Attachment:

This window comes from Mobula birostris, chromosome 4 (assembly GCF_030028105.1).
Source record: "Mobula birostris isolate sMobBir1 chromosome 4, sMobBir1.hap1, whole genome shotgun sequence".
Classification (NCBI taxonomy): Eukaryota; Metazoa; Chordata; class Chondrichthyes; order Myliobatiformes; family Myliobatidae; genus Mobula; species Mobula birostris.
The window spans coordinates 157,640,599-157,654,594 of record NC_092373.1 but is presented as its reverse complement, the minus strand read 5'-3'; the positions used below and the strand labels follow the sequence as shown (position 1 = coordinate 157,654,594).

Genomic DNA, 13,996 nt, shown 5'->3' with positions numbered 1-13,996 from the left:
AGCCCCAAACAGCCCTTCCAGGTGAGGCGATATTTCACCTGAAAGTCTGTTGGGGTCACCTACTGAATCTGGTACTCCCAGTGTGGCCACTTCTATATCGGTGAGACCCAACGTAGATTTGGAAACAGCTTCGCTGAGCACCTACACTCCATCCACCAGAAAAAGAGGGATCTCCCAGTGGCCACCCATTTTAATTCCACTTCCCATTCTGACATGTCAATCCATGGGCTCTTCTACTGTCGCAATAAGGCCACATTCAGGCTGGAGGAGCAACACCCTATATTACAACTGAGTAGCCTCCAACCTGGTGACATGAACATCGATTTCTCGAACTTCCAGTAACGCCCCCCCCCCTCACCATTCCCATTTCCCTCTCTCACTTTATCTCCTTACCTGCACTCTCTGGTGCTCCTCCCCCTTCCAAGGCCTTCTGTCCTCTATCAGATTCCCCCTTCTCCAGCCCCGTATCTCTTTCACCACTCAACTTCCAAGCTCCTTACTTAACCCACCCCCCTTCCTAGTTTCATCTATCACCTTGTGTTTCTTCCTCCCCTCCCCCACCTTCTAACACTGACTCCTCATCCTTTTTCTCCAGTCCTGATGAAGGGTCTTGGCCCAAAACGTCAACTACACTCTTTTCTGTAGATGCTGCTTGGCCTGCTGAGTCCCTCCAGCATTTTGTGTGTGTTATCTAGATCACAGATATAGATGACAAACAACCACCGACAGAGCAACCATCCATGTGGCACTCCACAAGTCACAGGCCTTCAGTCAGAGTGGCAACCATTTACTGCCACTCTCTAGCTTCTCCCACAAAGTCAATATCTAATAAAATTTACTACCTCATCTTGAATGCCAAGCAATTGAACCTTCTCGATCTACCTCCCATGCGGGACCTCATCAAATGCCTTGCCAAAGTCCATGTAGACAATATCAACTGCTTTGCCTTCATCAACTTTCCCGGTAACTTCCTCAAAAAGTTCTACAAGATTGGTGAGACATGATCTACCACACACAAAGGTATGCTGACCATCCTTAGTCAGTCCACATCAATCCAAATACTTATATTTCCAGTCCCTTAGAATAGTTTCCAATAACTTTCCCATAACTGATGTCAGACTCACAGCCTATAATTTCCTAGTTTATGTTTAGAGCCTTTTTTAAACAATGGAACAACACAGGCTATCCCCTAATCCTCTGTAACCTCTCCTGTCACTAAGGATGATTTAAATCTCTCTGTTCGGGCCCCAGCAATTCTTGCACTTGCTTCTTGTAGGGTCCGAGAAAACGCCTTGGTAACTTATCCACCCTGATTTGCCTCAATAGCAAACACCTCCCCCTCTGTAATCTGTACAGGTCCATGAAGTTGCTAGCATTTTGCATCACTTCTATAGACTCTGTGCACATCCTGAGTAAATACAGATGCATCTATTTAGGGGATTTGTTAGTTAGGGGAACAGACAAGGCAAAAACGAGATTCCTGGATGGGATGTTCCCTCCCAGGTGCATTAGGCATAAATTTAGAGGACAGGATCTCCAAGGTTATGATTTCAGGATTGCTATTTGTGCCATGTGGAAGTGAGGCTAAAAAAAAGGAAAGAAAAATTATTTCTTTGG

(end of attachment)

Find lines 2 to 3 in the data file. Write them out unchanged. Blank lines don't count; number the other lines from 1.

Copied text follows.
Source record: "Mobula birostris isolate sMobBir1 chromosome 4, sMobBir1.hap1, whole genome shotgun sequence".
Classification (NCBI taxonomy): Eukaryota; Metazoa; Chordata; class Chondrichthyes; order Myliobatiformes; family Myliobatidae; genus Mobula; species Mobula birostris.